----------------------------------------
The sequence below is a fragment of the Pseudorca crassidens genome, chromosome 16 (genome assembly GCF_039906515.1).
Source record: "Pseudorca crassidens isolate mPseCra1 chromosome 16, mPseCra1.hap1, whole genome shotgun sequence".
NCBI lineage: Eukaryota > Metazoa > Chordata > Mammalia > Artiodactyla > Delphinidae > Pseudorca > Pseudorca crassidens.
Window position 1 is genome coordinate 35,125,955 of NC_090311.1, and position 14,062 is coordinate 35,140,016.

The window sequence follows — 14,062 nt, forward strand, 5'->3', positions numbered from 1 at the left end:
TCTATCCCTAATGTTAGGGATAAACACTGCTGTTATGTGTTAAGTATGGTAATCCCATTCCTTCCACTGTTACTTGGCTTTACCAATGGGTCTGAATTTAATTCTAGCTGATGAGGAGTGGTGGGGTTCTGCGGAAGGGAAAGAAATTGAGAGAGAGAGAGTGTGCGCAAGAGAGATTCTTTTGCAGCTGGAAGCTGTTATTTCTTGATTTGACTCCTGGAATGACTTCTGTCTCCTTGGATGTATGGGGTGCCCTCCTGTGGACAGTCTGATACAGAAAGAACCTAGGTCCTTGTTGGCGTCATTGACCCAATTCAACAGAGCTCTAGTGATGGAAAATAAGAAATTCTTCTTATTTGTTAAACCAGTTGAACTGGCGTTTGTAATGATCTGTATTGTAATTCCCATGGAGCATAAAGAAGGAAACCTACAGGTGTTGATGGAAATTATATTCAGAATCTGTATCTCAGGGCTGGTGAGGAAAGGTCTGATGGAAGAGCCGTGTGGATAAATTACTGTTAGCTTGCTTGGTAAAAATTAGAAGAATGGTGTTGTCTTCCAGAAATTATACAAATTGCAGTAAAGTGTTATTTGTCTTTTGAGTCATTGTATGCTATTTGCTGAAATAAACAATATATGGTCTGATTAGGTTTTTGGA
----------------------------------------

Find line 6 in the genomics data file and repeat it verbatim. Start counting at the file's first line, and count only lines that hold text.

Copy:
TCTATCCCTAATGTTAGGGATAAACACTGCTGTTATGTGTTAAGTATGGTAATCCCATTCCTTCCACTGTTACTTGGCTTTACCAATGGGTCTGAATTTAATTCTAGCTGATGAGGAGTGGTGGGGTTCTGCGGAAGGGAAAGAAATTGAGAGAGAGAGAGTGTGCGCAAGAGAGATTCTTTTGCAGCTGGAAGCTGTTATTTCTTGATTTGACTCCTGGAATGACTTCTGTCTCCTTGGATGTATGGGGTGCCCTCCTGTGGACAGTCTGATACAGAAAGAACCTAGGTCCTTGTTGGCGTCATTGACCCAATTCAACAGAGCTCTAGTGATGGAAAATAAGAAATTCTTCTTATTTGTTAAACCAGTTGAACTGGCGTTTGTAATGATCTGTATTGTAATTCCCATGGAGCATAAAGAAGGAAACCTACAGGTGTTGATGGAAATTATATTCAGAATCTGTATCTCAGGGCTGGTGAGGAAAGGTCTGATGGAAGAGCCGTGTGGATAAATTACTGTTAGCTTGCTTGGTAAAAATTAGAAGAATGGTGTTGTCTTCCAGAAATTATACAAATTGCAGTAAAGTGTTATTTGTCTTTTGAGTCATTGTATGCTATTTGCTGAAATAAACAATATATGGTCTGATTAGGTTTTTGGA